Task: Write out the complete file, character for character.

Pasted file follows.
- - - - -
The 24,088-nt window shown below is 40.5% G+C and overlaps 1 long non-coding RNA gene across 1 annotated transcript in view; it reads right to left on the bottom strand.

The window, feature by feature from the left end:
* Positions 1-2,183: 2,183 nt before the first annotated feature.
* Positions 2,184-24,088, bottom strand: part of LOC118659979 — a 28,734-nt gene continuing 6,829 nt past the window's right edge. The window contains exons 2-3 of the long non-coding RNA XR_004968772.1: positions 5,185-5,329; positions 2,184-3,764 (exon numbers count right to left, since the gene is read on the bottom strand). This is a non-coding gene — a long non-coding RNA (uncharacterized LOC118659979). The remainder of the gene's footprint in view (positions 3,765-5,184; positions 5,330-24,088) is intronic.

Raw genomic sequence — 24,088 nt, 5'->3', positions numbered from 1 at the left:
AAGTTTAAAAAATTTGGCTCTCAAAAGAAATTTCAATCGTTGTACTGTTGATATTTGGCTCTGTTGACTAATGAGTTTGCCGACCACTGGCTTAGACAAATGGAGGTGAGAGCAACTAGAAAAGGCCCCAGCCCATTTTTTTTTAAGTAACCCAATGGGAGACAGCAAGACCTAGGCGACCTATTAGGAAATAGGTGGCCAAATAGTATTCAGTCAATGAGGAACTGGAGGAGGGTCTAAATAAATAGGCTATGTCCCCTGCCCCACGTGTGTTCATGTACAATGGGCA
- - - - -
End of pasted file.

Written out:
The 24,088-nt window shown below is 40.5% G+C and overlaps 1 long non-coding RNA gene across 1 annotated transcript in view; it reads right to left on the bottom strand.

The window, feature by feature from the left end:
* Positions 1-2,183: 2,183 nt before the first annotated feature.
* Positions 2,184-24,088, bottom strand: part of LOC118659979 — a 28,734-nt gene continuing 6,829 nt past the window's right edge. The window contains exons 2-3 of the long non-coding RNA XR_004968772.1: positions 5,185-5,329; positions 2,184-3,764 (exon numbers count right to left, since the gene is read on the bottom strand). This is a non-coding gene — a long non-coding RNA (uncharacterized LOC118659979). The remainder of the gene's footprint in view (positions 3,765-5,184; positions 5,330-24,088) is intronic.

Raw genomic sequence — 24,088 nt, 5'->3', positions numbered from 1 at the left:
AAGTTTAAAAAATTTGGCTCTCAAAAGAAATTTCAATCGTTGTACTGTTGATATTTGGCTCTGTTGACTAATGAGTTTGCCGACCACTGGCTTAGACAAATGGAGGTGAGAGCAACTAGAAAAGGCCCCAGCCCATTTTTTTTTAAGTAACCCAATGGGAGACAGCAAGACCTAGGCGACCTATTAGGAAATAGGTGGCCAAATAGTATTCAGTCAATGAGGAACTGGAGGAGGGTCTAAATAAATAGGCTATGTCCCCTGCCCCACGTGTGTTCATGTACAATGGGCA